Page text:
The Visitor Debate
The short answer is that there isn’t one correct answer for every family. One family may feel better at taking their time to adjust at their new life. This includes no visitors for a few weeks or even month. Friends and family should respect this, and understand that it’s truly nothing personal against them—it’s just the best way they feel to spend time with their new child.
That being said, there is nothing wrong with allowing visitors to come meet your child shortly after arriving home. Some parents feel much better at introducing their child to family and friends who will be in the child’s life on a regular basis from day one.
You’ll find strong opinions on both sides of this issue. However, after talking with parents who have adopted, one thing is certain: the best laid out plans of visitors or no visitors often go out the window once the child is home.
For example, Mary and Bill thought they wanted to welcome friends, family and neighbors to meet their child, as they were thrilled beyond belief about being new parents. However, after two delayed flights coming home, being asked personal questions about their child's birth mother on both flights, battling a horrible cold and realizing they had underestimated their child’s infant clothing size (already stocked in the nursery—they just needed time to unwind and adjust. They postponed their welcome home party that was scheduled the next week, and everyone understood. They enlisted the help of a a very close friend to help them in getting the correct size of clothes and help with household duties so they could focus on their child.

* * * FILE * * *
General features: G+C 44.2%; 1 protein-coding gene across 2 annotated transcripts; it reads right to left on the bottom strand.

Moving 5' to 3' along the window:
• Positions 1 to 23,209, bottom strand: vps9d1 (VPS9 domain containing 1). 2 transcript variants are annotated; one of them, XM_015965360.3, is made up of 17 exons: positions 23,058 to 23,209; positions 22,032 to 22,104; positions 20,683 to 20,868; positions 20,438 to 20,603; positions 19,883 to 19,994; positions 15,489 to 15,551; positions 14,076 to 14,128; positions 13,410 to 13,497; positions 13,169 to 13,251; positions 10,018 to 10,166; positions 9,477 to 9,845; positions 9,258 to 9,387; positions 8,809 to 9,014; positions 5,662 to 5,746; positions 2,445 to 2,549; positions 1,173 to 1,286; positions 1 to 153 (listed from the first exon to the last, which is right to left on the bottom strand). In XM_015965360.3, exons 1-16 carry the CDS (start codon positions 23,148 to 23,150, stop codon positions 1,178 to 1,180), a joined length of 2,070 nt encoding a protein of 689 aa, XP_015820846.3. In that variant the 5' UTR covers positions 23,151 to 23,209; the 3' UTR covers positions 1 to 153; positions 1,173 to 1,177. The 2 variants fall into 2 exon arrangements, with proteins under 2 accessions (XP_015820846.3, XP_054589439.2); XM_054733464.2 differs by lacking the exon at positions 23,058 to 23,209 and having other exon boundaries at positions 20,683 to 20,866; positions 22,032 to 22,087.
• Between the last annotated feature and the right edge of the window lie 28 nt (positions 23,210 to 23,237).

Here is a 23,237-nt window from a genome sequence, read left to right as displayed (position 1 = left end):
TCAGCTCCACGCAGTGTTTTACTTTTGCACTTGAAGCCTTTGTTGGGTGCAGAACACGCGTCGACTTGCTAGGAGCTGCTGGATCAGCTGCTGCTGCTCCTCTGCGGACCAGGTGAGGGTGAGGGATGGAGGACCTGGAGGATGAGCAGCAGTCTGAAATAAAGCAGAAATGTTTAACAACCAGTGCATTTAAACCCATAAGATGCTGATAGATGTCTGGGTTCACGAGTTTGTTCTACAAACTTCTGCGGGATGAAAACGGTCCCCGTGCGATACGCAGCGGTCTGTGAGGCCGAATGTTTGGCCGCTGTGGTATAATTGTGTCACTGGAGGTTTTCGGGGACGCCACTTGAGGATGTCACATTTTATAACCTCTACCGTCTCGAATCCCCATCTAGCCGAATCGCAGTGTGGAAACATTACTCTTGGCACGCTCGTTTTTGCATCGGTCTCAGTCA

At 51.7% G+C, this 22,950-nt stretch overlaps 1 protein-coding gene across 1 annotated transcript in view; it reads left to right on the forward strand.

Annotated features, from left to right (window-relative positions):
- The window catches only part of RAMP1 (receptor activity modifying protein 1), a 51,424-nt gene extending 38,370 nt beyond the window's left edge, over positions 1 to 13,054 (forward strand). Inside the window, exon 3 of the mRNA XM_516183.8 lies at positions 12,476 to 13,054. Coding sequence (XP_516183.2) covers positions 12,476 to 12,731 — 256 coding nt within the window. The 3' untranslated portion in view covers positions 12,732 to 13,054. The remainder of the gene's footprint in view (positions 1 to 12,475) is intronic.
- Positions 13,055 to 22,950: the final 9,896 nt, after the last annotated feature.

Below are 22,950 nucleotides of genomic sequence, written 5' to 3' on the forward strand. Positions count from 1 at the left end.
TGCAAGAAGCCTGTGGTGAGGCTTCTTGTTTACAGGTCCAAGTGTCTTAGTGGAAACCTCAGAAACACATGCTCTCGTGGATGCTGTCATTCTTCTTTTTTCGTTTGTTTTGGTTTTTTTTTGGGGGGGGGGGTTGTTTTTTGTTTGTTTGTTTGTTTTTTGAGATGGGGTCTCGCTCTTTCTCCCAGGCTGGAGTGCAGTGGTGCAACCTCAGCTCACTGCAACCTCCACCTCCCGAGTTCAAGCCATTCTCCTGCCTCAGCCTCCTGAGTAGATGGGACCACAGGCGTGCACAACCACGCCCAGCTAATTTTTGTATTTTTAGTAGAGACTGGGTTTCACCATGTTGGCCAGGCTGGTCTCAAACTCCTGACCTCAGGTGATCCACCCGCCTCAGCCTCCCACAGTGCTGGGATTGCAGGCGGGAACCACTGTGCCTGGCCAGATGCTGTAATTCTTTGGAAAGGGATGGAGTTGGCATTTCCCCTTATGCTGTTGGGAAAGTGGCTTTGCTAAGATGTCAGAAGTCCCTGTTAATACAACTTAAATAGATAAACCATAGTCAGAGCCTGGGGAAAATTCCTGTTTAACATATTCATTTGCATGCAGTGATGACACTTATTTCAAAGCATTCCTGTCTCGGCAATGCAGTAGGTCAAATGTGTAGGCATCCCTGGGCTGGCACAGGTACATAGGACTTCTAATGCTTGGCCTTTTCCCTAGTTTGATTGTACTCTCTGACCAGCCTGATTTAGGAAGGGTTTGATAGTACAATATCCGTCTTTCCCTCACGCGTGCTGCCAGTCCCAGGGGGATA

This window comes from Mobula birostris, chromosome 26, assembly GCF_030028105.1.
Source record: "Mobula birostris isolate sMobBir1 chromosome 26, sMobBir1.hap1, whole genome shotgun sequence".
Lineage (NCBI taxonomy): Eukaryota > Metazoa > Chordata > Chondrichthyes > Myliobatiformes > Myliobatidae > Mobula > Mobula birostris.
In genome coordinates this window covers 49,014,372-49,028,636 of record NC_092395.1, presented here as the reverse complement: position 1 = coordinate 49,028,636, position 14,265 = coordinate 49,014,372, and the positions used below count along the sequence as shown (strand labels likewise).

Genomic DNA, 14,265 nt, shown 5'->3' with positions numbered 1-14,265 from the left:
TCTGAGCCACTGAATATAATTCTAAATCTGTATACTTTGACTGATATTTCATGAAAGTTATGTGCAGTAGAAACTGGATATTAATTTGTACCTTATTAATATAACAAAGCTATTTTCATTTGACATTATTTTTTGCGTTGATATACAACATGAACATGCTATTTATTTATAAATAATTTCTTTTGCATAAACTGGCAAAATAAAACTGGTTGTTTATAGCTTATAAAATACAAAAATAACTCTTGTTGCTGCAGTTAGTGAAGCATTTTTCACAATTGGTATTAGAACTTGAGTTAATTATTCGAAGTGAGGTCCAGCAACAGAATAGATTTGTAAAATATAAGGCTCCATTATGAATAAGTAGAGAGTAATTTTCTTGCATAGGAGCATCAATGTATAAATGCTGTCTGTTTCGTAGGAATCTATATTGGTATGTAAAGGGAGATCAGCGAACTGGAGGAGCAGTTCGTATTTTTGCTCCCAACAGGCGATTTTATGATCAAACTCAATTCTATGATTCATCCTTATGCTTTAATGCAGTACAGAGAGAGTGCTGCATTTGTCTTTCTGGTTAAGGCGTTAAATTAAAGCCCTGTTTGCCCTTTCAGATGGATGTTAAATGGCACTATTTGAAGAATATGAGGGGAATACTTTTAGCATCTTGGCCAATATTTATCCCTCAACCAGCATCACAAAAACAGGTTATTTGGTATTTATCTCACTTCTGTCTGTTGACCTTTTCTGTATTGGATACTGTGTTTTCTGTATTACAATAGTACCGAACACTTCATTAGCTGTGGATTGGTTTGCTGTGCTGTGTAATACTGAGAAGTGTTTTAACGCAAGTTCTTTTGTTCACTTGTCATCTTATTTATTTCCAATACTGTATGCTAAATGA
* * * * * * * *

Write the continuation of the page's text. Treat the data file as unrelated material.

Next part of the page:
It was the opposite experience for Theresa and Mike. They had planned to take a few months with just them and their new child, in order to adjust and transition into their new life. However, Mike writes in an e-mail: “We had it all planned out. We let our friends and family know we wanted at least a few weeks with no visitors. However, once we were home, we found that we couldn’t wait for our child to meet our family and friends. It was such a huge change in our life, and we didn’t want those closest to us to miss out on bonding with our child for one minute. Not to mention, it was tremendously helpful having experienced parents on hand to answer questions and guide us through those first few weeks home."
In both situations, each couple had laid out what they thought were the best plans for their family. And, when they arrived home, they made changes to their plans in the best interest of their child. Mary writes in an e-mail: “When we adopt our second child, we’re not making any concrete rules about visitors until the time arrives. Then we’ll adjust accordingly.” That sounds like the best plan of all.
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